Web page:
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A new comic-style booklet is helping
patients understand how cardiac
catheterization works more clearly

Using comic illustrations to support patient understanding of cardiac catheterization

John R. Fischer , Staff Reporter
A group of researchers are replacing capes and superheroes with illustrations of catheters and surgeons in a new "comic-style" booklet designed to walk patients through cardiac catheterization procedures.

The 15 pages of illustrations and simple wording reduce anxiety among patients and enables them to better understand the ins and outs of the operation, according to the authors who work at the German hospital, Charité – Universitätsmedizin Berlin.

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"Inspired by the notion that ‘a picture is worth more than a thousand words’, we wanted to use graphical representations to help patients understand the procedural details provided as part of the informed consent procedure," said professor Dr. Verena Stangl, a cardiologist of the medical department, division of cardiology and angiology on Campus Charité Mitte, and a lead investigator of the study. "What our pilot study showed was patients who received this comic-style felt better prepared for surgery.”

Patients with coronary heart disease have been found to not fully understand the basic procedural steps of cardiac catheterization discussed in standard informed consent procedure, nor when advised on the potential risks and medical benefits of it. This makes their ability to autonomously decide whether to have a specific treatment or not difficult. The book provides verbal and visual interpretations of how cardiac catheterization is performed, and depending on where required, the process for inserting a stent to open narrow or blocked arteries.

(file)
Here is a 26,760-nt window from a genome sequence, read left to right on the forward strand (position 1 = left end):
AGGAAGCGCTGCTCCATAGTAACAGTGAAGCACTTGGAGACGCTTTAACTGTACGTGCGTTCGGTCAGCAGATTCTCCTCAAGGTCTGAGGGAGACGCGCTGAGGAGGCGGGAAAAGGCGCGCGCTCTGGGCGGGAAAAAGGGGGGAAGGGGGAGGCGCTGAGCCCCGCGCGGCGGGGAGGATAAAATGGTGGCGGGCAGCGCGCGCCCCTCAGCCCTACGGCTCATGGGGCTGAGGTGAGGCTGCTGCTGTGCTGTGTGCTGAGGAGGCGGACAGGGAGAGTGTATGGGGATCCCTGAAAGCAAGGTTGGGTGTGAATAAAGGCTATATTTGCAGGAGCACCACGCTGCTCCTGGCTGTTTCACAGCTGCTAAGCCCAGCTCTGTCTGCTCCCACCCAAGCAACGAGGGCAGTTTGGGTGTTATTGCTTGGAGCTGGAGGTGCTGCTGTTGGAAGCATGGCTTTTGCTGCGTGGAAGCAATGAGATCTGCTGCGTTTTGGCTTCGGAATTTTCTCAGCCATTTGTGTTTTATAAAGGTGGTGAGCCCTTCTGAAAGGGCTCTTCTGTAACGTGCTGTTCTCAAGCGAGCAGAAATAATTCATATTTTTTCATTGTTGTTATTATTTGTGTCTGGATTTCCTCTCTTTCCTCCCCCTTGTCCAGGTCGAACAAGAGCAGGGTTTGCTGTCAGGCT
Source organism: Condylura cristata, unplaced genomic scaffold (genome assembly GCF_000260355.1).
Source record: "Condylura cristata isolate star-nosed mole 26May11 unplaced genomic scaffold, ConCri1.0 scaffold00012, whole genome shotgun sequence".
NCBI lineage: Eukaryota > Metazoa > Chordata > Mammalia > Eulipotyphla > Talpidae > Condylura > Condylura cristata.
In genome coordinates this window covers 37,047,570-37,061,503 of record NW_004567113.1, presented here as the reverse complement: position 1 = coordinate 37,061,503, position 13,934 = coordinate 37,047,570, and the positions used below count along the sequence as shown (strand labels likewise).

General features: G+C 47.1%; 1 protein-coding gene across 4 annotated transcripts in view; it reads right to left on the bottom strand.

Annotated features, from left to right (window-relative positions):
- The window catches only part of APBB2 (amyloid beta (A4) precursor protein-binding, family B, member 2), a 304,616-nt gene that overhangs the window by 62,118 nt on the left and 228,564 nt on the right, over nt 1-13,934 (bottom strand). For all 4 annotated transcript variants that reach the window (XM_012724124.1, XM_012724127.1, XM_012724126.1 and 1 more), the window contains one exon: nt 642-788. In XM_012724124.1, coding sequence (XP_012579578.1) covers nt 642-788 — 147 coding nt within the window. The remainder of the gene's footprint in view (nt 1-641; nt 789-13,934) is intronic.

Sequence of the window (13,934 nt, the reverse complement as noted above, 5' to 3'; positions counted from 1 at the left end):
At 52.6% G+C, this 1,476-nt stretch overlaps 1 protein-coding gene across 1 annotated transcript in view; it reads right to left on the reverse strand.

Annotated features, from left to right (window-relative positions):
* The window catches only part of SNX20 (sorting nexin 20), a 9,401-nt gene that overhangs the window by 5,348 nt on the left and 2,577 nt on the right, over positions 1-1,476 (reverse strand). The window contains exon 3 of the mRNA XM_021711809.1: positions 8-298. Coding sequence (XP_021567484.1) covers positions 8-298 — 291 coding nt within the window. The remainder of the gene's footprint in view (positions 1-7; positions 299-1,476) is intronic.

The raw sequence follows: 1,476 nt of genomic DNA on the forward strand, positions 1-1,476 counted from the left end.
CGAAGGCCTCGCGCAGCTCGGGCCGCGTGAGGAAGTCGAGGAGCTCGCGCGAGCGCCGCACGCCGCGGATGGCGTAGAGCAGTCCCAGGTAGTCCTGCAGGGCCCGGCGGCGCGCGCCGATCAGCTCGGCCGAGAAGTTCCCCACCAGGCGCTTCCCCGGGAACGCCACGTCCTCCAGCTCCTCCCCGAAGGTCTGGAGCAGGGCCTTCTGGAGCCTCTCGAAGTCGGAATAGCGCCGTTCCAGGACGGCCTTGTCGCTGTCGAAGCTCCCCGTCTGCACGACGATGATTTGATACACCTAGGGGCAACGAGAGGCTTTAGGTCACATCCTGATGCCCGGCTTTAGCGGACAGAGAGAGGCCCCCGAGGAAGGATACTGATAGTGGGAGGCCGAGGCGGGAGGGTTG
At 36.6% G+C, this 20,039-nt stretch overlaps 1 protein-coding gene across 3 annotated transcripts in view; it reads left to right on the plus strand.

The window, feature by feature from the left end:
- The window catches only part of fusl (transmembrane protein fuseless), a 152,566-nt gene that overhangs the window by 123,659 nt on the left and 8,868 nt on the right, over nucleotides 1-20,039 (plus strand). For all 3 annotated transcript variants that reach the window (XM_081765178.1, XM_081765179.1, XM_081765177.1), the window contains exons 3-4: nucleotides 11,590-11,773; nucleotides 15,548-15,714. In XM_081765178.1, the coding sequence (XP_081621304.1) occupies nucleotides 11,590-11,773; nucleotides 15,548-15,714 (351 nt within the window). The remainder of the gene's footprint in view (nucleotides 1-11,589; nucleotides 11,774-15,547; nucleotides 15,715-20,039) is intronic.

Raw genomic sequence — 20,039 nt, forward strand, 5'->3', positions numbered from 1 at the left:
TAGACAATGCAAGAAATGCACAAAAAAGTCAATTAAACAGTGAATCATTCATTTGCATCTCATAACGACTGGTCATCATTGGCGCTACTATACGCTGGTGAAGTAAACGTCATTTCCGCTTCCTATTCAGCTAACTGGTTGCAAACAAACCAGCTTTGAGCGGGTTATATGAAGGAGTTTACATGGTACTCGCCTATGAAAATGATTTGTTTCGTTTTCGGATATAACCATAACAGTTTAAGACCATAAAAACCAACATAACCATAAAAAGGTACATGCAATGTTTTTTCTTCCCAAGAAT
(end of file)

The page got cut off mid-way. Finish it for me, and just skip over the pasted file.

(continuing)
The researchers tested their approach using 121 patients scheduled to undergo cardiac catheterization. Participants either underwent the standard informed consent procedure alone, or received it along with the additional comic-style information, with questions posed to each group before and after the informed consent procedure to assess comprehension, anxiety and satisfaction.

Approximately 72 percent of patients were satisfied with the comic-style information booklet and said they were well following the procedure, compared to 41 percent who only underwent standard informed consent. Those who read the booklet also felt less anxious and answered nearly 12 out of 13 questions correctly, on average, about procedural details, risks and postoperative advice, compared to the standard informed consent group, which had a mean score of approximately 9 out of 13 questions right.

"A comic-style presentation enables the simultaneous visual and textual processing of complex information. This has been shown to enhance comprehension in different learner types," said Dr. Anna Brand, the other lead investigator of the study and a cardiologist, in a statement. "The comic-based approach also enables readers to process the information presented at their own speed. "For the first time, our study showed that comic-based medical information can be a highly effective addition to the medical consenting process. We want to use future research to test whether similar positive effects can be achieved in patients undergoing other medical procedures."
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